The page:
“Make My” successfully acts as a microcosm of the album. It encapsulates all of the albums’ positive aspects from an amazing beat filled with depth to heavy thought provoking verses. At the time of the release, Big K.R.I.T was still an up and coming rapper and his verse was one of the best on the entire album. Redford is knowingly close to death and very self reflective on this track. Was the life he led and the successes he saw worth it? Have his decisions he made weighed too heavy on his psyche?
“Addicted to the green, if I don’t ball I’ll get the shakes
I’d give it all for peace of mind, for Heaven’s sake
My heart’s so heavy that the ropes that hold my casket breaks
Cause everything that wasn’t for me, I had to chase”
– Big K.R.I.T
One Time – The Roots Feat. Phonte & Dice Raw
“The pendulum swinging my way – couldn’t be more blind
N*ggas talk to the cops? Not even one time
Cause we all going down just like the subprime
Or a cheap ass half gallon of Ballantine
But hopping over gates to escape is sublime
Then through the alley way and down to the sub line
Tales from the streets, a life of high crime
To make it to the bottom: such a high climb”
– Dice Raw
?uestlove starts a trend at this point on this album by laying out some infectious drum rhythms. Another trend that starts on this point in the album is the layering of some melodic piano chords to create enticing instrumentals. The album starts to liven up as the story starts to stray away from Redford’s death and closer to the bulk of how he led his life. As he is still very self-reflective on this track, he is much more unforgiving and on more of the attitude aligning with the mantra of “by any means necessary”. Redford is very much aware of the dangers of his actions and beliefs, but he believes they are necessary.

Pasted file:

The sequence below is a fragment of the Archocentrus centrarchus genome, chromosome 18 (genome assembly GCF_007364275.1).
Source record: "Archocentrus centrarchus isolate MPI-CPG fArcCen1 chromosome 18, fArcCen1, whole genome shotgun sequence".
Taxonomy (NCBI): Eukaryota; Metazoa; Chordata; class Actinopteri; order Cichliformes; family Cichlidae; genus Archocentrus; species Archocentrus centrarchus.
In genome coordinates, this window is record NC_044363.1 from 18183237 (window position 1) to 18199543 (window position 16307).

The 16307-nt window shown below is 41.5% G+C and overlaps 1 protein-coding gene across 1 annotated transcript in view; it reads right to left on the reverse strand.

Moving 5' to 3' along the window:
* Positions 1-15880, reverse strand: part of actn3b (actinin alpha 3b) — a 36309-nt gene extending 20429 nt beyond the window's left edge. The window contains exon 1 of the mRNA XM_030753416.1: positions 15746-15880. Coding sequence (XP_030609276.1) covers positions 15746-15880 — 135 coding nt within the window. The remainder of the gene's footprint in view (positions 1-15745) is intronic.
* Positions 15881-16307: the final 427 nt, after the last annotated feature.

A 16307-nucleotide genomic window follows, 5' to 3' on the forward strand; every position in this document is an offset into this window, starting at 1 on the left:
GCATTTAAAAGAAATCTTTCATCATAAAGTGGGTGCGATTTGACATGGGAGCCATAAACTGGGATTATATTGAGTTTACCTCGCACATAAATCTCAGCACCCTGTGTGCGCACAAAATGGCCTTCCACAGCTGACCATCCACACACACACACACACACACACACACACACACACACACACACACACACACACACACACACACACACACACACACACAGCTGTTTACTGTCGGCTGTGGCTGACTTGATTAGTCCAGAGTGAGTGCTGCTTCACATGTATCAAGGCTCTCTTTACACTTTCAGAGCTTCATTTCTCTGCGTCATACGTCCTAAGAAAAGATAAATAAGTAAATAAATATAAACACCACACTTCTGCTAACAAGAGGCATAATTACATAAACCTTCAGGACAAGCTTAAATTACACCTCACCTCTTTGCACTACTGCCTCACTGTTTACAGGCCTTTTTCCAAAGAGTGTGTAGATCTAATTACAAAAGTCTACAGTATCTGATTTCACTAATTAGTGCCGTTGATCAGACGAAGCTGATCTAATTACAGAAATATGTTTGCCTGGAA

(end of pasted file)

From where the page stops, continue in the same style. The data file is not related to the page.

Kool On – The Roots Feat. Greg Porn & Truck North
“Swag is on retard, charm is on massage
|The soulful looped sample and the guitar chord on the forefront of the instrumental create a more celebratory atmosphere for this track. It feels as though Redford is in his prime; he has made all the right (wrong?) moves to achieve what he has worked his whole life for. Violence and crime in exchange for money and success never sounded so worth it.|
The Otherside – The Roots Feat. Bilal Oliver & Greg Porn
|“The Otherside” is a track that is filling to the brim with hope. You can feel that Redford is so close at breaking down the barrier of success. He is convicted in his movements and understands that everything that he wants is only a couple steps away. The beat and hook are so uplifting that it is extremely easy for the listener to forget all of the morally crushing idealisms that Redford represents. Black Thought is seriously in top form on this song.|
“Listen if it not for these hood inventions
Stomp – The Roots Feat. Greg Porn
“Was this a matter of flesh and blood? Yes it was
Does it matter who win and lose? Yes it does
It ain’t about the most blessed love
When you return to the essence, what is it back to the essence of?
Greatness I wasn’t in the prescence of, cause you was fake and never measured up
You just a n*gga on his regular, but how far am I ahead of ya
It just as easily coulda been me instead of ya.”
– Black Thought